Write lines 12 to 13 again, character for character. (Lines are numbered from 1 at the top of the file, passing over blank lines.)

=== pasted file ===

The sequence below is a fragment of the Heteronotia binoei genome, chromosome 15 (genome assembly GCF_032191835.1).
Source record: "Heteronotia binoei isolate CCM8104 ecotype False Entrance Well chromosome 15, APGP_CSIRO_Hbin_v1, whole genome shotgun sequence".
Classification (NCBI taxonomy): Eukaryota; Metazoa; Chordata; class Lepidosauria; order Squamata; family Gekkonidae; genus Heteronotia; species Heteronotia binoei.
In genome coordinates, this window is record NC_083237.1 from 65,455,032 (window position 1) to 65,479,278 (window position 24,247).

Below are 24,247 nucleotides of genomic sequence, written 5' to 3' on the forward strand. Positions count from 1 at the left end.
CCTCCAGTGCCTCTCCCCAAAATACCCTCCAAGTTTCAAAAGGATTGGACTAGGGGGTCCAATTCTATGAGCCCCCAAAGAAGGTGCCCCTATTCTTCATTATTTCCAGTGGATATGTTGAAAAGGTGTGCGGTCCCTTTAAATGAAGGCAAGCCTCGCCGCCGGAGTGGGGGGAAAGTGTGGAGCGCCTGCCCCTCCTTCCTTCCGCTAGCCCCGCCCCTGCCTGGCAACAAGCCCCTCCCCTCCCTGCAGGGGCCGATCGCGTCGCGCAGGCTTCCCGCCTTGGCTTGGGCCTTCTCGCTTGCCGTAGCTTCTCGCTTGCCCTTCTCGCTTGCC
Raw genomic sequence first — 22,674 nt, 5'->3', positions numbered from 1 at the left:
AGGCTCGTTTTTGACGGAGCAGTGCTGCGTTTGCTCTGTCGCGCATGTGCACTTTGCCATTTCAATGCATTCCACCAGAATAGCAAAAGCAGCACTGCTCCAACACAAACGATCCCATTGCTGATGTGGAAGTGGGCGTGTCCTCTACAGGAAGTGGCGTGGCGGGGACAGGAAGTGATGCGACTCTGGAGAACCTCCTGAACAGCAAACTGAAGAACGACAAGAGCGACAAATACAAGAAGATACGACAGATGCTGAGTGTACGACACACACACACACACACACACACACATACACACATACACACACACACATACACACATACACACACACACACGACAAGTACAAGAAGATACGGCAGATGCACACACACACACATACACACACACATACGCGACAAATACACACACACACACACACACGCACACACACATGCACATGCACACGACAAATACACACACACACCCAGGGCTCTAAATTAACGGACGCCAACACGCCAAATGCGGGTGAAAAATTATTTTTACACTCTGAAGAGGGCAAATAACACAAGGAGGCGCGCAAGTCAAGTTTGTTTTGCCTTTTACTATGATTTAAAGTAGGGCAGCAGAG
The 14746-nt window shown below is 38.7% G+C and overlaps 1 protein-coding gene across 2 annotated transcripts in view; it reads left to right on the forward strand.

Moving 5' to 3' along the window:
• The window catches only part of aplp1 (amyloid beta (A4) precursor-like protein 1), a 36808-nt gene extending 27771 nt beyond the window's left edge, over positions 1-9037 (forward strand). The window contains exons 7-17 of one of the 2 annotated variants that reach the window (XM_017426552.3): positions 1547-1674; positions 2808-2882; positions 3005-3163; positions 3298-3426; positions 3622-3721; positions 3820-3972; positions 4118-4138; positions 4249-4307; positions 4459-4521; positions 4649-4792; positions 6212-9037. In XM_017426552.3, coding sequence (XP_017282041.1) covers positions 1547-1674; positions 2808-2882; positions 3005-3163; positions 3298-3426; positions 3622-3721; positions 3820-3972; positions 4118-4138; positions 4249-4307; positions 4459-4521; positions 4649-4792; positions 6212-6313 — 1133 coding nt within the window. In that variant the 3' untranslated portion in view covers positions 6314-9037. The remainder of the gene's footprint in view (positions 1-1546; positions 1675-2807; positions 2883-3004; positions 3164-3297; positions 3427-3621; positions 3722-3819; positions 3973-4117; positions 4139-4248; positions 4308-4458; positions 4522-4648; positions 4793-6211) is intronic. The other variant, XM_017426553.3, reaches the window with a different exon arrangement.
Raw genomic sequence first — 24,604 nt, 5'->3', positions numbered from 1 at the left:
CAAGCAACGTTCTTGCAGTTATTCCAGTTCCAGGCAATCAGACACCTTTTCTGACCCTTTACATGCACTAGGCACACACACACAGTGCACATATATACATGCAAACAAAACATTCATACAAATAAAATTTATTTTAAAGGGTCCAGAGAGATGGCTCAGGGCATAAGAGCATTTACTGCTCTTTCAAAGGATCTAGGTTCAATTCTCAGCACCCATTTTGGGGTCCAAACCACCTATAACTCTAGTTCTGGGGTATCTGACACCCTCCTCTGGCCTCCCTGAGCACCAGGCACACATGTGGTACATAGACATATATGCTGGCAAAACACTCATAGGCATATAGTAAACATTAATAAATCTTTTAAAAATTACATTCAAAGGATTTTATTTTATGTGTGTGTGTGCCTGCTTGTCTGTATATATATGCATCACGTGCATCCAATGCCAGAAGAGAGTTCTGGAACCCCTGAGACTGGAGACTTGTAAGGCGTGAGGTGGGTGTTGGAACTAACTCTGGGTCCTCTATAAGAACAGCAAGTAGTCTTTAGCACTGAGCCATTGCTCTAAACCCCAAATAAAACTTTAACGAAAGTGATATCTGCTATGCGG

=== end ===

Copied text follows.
Raw genomic sequence first — 24,604 nt, 5'->3', positions numbered from 1 at the left:
CAAGCAACGTTCTTGCAGTTATTCCAGTTCCAGGCAATCAGACACCTTTTCTGACCCTTTACATGCACTAGGCACACACACACAGTGCACATATATACATGCAAACAAAACATTCATACAAATAAAATTTATTTTAAAGGGTCCAGAGAGATGGCTCAGGGCATAAGAGCATTTACTGCTCTTTCAAAGGATCTAGGTTCAATTCTCAGCACCCATTTTGGGGTCCAAACCACCTATAACTCTAGTTCTGGGGTATCTGACACCCTCCTCTGGCCTCCCTGAGCACCAGGCACACATGTGGTACATAGACATATATGCTGGCAAAACACTCATAGGCATATAGTAAACATTAATAAATCTTTTAAAAATTACATTCAAAGGATTTTATTTTATGTGTGTGTGTGCCTGCTTGTCTGTATATATATGCATCACGTGCATCCAATGCCAGAAGAGAGTTCTGGAACCCCTGAGACTGGAGACTTGTAAGGCGTGAGGTGGGTGTTGGAACTAACTCTGGGTCCTCTATAAGAACAGCAAGTAGTCTTTAGCACTGAGCCATTGCTCTAAACCCCAAATAAAACTTTAACGAAAGTGATATCTGCTATGCGG